Chief Financial Officer Jimmy Patronis penned a letter to Twitter CEO Jack Dorsey on Thursday, expressing his intent to learn more about the platforms recent high-profile security breach.
“Twitter is an extremely powerful tool that governments, industries, members of the media and billions of other people rely on for communicating important information,” Patronis wrote. “For better or worse, it’s hard to imagine a world without Twitter and because of how you have managed to weave this product into the fabric of day-to-day life, we’ve found ourselves in a situation where your security gaps have become our problem. “
The letter comes three days after Patronis called for the Florida Department of Law Enforcement to begin an investigation into the incident.
Patronis cited the state’s need to understand potential economic threats as his motive for the request.
“This coordinated attack threatens the underpinnings of how the State of Florida shares important information about elections, disasters and other emergencies, and consumer services,” Patronis wrote Monday in his request to FDLE Commissioner Rick Swearingen. “One tweet could cause conflicts or send our state’s economy into a tailspin.”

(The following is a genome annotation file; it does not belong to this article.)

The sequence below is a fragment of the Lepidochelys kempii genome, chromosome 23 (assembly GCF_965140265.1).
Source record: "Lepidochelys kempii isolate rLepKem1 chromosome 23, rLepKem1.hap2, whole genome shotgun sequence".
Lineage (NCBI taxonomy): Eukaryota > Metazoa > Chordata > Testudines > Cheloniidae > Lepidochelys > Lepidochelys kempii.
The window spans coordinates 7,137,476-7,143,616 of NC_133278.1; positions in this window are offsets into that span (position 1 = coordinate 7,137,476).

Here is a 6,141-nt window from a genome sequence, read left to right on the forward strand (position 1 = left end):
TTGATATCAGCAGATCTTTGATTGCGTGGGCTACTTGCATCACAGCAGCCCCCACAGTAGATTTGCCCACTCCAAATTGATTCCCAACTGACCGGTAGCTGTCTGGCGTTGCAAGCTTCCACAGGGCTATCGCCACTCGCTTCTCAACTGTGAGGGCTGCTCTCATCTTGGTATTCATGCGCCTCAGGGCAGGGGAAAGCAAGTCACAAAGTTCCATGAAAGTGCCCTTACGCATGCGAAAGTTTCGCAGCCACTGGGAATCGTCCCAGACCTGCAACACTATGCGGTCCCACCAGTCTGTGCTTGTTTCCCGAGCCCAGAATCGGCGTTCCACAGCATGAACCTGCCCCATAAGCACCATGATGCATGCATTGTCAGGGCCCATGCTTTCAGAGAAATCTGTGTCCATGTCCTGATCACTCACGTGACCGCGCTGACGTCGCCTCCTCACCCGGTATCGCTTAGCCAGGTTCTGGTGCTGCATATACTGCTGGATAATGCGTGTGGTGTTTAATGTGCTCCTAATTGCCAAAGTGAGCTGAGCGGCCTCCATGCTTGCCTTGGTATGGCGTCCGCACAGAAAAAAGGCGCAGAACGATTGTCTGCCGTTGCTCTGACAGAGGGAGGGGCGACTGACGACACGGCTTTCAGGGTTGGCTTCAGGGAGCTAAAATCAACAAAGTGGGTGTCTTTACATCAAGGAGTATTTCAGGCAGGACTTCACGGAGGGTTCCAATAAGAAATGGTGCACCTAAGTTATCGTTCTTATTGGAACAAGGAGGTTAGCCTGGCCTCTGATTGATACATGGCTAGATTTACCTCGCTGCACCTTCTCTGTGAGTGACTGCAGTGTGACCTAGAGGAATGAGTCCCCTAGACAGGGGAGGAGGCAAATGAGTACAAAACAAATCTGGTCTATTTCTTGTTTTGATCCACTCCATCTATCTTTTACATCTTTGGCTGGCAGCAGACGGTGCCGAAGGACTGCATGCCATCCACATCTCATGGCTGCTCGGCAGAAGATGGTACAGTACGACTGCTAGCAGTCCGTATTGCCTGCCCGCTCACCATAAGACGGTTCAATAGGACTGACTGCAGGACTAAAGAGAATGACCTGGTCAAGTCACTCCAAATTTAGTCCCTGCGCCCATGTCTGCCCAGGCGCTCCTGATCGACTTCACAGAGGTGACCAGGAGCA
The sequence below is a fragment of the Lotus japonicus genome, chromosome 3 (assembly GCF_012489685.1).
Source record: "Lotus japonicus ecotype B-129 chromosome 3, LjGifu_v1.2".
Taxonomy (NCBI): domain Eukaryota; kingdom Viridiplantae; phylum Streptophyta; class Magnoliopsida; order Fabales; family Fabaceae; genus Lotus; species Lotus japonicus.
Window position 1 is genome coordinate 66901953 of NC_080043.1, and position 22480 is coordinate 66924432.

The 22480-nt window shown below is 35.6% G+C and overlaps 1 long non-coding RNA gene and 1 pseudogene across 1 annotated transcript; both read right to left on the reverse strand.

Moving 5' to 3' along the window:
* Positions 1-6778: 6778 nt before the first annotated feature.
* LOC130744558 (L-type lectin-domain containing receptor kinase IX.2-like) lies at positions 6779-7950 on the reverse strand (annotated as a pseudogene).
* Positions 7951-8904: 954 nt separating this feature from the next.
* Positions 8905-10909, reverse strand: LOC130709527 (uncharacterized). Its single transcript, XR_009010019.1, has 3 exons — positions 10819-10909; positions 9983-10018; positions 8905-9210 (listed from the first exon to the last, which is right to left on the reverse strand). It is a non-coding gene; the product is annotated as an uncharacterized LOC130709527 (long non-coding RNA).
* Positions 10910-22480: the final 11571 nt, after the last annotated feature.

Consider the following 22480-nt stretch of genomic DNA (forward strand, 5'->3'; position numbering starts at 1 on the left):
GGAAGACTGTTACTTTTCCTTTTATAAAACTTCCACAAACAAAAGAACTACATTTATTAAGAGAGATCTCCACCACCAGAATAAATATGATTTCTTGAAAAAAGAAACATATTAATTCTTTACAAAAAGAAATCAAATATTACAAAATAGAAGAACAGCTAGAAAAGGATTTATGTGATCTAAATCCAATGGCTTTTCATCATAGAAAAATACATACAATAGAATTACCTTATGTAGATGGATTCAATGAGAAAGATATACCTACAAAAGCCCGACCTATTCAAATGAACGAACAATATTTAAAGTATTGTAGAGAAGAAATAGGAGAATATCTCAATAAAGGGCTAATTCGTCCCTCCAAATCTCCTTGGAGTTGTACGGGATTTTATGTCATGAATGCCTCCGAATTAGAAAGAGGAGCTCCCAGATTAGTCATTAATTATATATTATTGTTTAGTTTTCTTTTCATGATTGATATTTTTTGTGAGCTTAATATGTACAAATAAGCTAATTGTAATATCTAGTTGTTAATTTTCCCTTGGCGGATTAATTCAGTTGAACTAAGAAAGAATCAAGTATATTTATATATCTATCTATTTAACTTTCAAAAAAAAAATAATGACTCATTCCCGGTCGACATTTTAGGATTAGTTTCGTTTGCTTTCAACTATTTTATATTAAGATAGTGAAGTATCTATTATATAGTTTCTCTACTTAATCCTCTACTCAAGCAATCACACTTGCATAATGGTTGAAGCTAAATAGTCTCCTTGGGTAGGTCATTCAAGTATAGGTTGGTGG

In his letter to Dorsey, Patronis asked the 43-year-old CEO to brief FDLE on any information unearthed by the FBI’s pledged investigation into the attack.
In particular, Patronis asked if the attack was orchestrated in Florida, whether any Floridians or Florida businesses were impacted and what, if any, compensation to Floridians who fell victim to the scam.
Patronis also asked if any additional safe features will be added to government accounts.
“The full faith and credibility of federal, state, and local governments could be undermined should hackers begin targeting government accounts to foster confusion and chaos,” Patronis explained.
On June 15, hackers gained access to the Twitter accounts of several high-profile individuals and companies including Apple, former President Barack Obama, Joe Biden, Elon Musk, Bill Gates, Kanye West and Michael Bloomberg, all of whom posted similar Tweets that encouraged users to send them bitcoin for a larger return.
According to CNBC, the hackers are believed to have swindled roughly 510 payments from the bitcoin scam for a total of $120,000.
“As Twitter called this failure “embarrassing,” now is your opportunity to ensure more harm doesn’t come to our country or the citizens of Florida,” Patronis concluded.
The full letter can be read online.